Can You Work Until You Die? (Hopefully, a Reality Check for Some)

by RJ

in Random

Something has really been bothering me.

I have heard many young adults say something along the lines of, “Retirement sounds so boring. I love my work. I don’t ever want to retire. I will work to the day I die.  I have no need to save for retirement.”

I don’t know where this idea first came from. My guess is some clever marketers wanting you to spend your money now. But there are some major flaws in this line of thinking.

# 1 – It’s Lazy

Since when did saving for retirement, mean giving up a fulfilling life today? If reducing your expenses by 10% and putting that money away in savings reduces the quality of your life, you have bigger problems.

To me, the idea that you’re never going to retire is really just being lazy. An excuse to go another month without some critical thinking about your finances.

# 2 – Your Brain and Body Begin to Fail

I’m not an expert in the aging process, but here’s what I have noticed from watching reality unfold. Once you get older, the ability for your brain and body to function decrease.

How many people do you know that are still working in their 80’s or 90’s? Even those that loved their careers, still have a hard enough time having the energy to create.

# 3 – What Happens when you Priorities Change?

When I was younger, my goal was to play in the N.B.A.

Now that I’m in my 20’s, my priorities have changed (along with the fact that I can’t jump) to building a business. I have the energy and don’t mind working twelve hour days.

I imagine once I get older, my priorities will change again. Maybe instead of building a business, I will be interested in traveling the world or donating my time.

I don’t know what I want my life to be like in 40 years. I do know that a lot will change over that time span. If I don’t save now, I restrict my later years to working, even if that’s not what I necessarily want to do.

End of rant…

If you disagree, let me know in the comments.

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{ 7 comments… read them below or add one }

Briana FordNo Gravatar December 13, 2010 at 1:38 pm

I don’t disagree; I think there’s still a form of “mental retirement” where yeah, you can still work, but not for 8-12 hours. Retirement doesn’t necessarily mean stop working, but you’re not going to be full time. I don’t necessarily think it’s LAZY but I do think it’s a tad unrealistic.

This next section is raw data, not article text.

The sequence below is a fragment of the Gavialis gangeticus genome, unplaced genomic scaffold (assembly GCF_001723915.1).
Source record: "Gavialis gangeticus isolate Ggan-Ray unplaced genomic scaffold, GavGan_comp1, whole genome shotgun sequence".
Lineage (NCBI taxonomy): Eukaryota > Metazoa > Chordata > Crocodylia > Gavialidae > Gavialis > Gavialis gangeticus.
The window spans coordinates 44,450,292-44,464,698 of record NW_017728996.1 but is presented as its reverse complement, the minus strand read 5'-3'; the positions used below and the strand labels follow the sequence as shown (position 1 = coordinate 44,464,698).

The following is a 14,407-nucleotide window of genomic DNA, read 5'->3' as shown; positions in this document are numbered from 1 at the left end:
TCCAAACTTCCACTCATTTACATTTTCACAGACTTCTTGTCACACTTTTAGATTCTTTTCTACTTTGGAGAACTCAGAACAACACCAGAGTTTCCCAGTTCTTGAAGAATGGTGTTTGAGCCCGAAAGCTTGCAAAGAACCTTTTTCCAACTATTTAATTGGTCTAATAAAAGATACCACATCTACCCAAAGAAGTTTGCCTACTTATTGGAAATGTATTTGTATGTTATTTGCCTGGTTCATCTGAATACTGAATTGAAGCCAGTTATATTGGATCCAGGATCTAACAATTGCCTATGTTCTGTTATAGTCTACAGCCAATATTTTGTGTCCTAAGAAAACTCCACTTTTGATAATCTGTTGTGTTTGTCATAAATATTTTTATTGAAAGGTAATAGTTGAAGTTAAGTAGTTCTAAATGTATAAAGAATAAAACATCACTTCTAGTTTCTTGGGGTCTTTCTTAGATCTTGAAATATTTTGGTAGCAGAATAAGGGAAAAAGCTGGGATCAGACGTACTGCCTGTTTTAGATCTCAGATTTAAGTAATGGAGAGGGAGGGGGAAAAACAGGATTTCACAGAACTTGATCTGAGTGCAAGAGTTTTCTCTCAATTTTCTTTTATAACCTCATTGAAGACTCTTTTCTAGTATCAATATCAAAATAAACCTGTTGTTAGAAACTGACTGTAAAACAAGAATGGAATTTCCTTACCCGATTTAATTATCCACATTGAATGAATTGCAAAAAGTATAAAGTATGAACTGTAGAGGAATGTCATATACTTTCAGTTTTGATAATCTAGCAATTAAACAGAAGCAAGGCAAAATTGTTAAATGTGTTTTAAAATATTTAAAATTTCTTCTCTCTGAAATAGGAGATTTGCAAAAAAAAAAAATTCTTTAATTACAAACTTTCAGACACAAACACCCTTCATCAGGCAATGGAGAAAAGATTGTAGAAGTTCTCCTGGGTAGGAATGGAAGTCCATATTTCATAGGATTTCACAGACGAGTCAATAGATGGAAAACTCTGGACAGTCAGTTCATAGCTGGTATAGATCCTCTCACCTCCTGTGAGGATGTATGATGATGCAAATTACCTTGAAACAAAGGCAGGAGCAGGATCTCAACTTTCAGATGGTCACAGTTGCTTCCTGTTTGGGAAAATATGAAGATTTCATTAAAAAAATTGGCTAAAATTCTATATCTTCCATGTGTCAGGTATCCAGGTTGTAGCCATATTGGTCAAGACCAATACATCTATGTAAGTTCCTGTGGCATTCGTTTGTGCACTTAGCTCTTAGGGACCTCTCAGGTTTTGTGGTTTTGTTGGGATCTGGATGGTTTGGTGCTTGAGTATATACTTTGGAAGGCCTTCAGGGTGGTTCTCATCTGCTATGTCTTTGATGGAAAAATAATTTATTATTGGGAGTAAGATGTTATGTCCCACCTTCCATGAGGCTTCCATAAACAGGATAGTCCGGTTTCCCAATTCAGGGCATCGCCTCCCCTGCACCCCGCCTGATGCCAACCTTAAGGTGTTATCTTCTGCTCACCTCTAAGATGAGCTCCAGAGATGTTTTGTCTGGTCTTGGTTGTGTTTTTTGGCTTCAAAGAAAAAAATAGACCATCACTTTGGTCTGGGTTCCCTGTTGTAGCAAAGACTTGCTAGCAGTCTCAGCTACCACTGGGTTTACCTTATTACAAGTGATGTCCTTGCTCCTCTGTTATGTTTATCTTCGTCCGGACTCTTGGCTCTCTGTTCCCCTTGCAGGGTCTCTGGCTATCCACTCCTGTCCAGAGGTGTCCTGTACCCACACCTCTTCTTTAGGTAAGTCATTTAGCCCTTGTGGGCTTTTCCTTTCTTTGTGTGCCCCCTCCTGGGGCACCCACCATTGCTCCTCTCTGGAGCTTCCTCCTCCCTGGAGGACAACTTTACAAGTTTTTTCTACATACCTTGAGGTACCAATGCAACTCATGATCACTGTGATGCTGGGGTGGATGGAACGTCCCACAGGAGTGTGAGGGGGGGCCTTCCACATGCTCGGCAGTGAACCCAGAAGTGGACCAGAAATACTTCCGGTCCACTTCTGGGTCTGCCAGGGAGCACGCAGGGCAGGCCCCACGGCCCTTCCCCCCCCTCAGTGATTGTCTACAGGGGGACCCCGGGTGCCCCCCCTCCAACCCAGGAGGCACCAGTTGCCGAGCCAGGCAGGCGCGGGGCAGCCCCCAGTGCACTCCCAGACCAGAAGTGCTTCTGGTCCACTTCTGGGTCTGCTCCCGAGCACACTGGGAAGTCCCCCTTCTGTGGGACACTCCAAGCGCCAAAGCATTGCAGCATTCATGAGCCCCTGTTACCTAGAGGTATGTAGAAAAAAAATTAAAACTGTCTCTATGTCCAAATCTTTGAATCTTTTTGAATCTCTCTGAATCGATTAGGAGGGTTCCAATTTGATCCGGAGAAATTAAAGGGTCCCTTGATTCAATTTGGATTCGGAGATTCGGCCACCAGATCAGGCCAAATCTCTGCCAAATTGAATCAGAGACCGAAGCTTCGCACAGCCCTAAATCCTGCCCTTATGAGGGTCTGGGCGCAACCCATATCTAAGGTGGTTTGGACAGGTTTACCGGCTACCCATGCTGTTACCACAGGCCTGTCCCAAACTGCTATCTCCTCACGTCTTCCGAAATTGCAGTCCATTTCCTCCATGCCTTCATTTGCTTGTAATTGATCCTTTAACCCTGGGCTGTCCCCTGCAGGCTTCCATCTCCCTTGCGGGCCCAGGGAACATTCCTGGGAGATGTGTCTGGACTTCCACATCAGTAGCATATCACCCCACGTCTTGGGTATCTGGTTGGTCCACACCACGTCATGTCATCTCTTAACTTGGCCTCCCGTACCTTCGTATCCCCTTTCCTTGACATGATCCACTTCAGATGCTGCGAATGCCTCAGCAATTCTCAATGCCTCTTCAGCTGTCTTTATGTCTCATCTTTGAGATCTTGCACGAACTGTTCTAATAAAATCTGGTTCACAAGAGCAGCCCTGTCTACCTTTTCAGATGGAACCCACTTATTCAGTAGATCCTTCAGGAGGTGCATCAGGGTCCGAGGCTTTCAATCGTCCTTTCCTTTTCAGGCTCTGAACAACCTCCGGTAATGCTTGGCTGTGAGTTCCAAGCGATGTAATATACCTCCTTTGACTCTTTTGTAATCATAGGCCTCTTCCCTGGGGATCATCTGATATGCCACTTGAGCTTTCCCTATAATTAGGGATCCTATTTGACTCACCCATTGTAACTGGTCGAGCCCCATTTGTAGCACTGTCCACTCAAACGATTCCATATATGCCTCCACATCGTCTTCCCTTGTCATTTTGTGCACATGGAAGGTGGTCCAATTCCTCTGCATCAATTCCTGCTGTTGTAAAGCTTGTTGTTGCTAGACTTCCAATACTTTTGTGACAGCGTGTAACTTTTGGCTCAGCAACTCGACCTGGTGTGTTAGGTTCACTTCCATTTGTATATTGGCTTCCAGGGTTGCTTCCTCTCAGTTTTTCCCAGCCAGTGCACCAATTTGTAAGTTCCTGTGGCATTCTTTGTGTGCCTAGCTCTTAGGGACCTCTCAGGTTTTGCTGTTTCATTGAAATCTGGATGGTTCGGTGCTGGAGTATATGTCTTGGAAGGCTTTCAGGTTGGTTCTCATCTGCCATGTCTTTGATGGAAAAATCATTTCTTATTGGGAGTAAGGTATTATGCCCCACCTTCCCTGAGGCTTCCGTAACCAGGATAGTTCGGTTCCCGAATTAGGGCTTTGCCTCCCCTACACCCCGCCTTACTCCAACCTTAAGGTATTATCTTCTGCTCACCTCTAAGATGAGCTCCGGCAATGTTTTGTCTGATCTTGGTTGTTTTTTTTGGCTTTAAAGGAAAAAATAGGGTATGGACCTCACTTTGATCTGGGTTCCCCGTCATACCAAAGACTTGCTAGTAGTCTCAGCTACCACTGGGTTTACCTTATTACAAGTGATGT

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EvanNo Gravatar December 14, 2010 at 8:00 pm

I think it is an age thing…29 here and I couldn’t imagine not working!

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RandyNo Gravatar December 15, 2010 at 12:57 pm

I’m past my 20′s (more than twice) and I’m looking forward to retirement. However, that doesn’t mean I’ll stop working. I currently enjoy my job, but that could change. And when it does, I want to do something else, but it probably won’t earn me as much money.

So to me, retirement is really starting my second “career”. Maybe wood work, maybe financial coaching for the many who live paycheck to paycheck. Maybe teaching.

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RJNo Gravatar December 16, 2010 at 8:27 am

Thanks everyone for the comments.

Looking back, I would have liked to make it clear that it’s OK wanting to work your entire life. Just realize that it might not be possible for a number of different reasons. Therefore, just because you plan to never retire now, doesn’t mean you shouldn’t be putting money away when you’re older.

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Kay Lynn AkersNo Gravatar December 16, 2010 at 7:03 pm

I think it’s unrealistic to think you can work until you die. I’ve seen many older relatives struggle with health issues that precluded employment for years before their deaths.

Not planning for retirement is just laziness.

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Financial SamuraiNo Gravatar December 18, 2010 at 8:22 am

Give yourself 10 years in the work force, then ask yourself how much longer you are willing to work. It gets less and less over time.

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NickNo Gravatar February 28, 2012 at 6:56 am

I disagree with this article outright. I enjoy working, and while I may not work ‘until the day I die’, I plan on working well into my 70s as long as I am physically able. I’m still putting away money into my 401k, and so forth. I probably have more in there than most my age. But the thought of sitting around doing nothing all day is dreadful. I suppose my priorities could change when I get older. But I doubt it.

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